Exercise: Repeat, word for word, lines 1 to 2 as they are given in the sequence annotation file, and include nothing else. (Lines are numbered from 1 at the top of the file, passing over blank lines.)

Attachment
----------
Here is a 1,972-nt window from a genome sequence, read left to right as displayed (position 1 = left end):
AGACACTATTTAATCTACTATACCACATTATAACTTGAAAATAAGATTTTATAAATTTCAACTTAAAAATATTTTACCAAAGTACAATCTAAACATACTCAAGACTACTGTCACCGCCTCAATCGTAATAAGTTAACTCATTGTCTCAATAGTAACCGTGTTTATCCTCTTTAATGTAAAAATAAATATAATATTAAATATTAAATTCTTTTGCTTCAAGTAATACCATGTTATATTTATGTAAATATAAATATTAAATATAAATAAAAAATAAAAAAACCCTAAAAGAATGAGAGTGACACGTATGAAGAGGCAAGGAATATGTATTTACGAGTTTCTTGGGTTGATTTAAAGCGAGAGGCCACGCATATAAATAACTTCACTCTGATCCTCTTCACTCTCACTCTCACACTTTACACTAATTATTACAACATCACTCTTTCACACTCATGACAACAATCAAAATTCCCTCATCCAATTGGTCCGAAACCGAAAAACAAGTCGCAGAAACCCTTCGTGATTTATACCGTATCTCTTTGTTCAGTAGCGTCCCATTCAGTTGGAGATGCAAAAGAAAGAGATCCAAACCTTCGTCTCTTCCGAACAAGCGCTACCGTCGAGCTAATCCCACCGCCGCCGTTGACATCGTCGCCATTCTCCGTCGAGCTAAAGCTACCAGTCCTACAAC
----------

Here is a 1,972-nt window from a genome sequence, read left to right as displayed (position 1 = left end):
AGACACTATTTAATCTACTATACCACATTATAACTTGAAAATAAGATTTTATAAATTTCAACTTAAAAATATTTTACCAAAGTACAATCTAAACATACTCAAGACTACTGTCACCGCCTCAATCGTAATAAGTTAACTCATTGTCTCAATAGTAACCGTGTTTATCCTCTTTAATGTAAAAATAAATATAATATTAAATATTAAATTCTTTTGCTTCAAGTAATACCATGTTATATTTATGTAAATATAAATATTAAATATAAATAAAAAATAAAAAAACCCTAAAAGAATGAGAGTGACACGTATGAAGAGGCAAGGAATATGTATTTACGAGTTTCTTGGGTTGATTTAAAGCGAGAGGCCACGCATATAAATAACTTCACTCTGATCCTCTTCACTCTCACTCTCACACTTTACACTAATTATTACAACATCACTCTTTCACACTCATGACAACAATCAAAATTCCCTCATCCAATTGGTCCGAAACCGAAAAACAAGTCGCAGAAACCCTTCGTGATTTATACCGTATCTCTTTGTTCAGTAGCGTCCCATTCAGTTGGAGATGCAAAAGAAAGAGATCCAAACCTTCGTCTCTTCCGAACAAGCGCTACCGTCGAGCTAATCCCACCGCCGCCGTTGACATCGTCGCCATTCTCCGTCGAGCTAAAGCTACCAGTCCTACAAC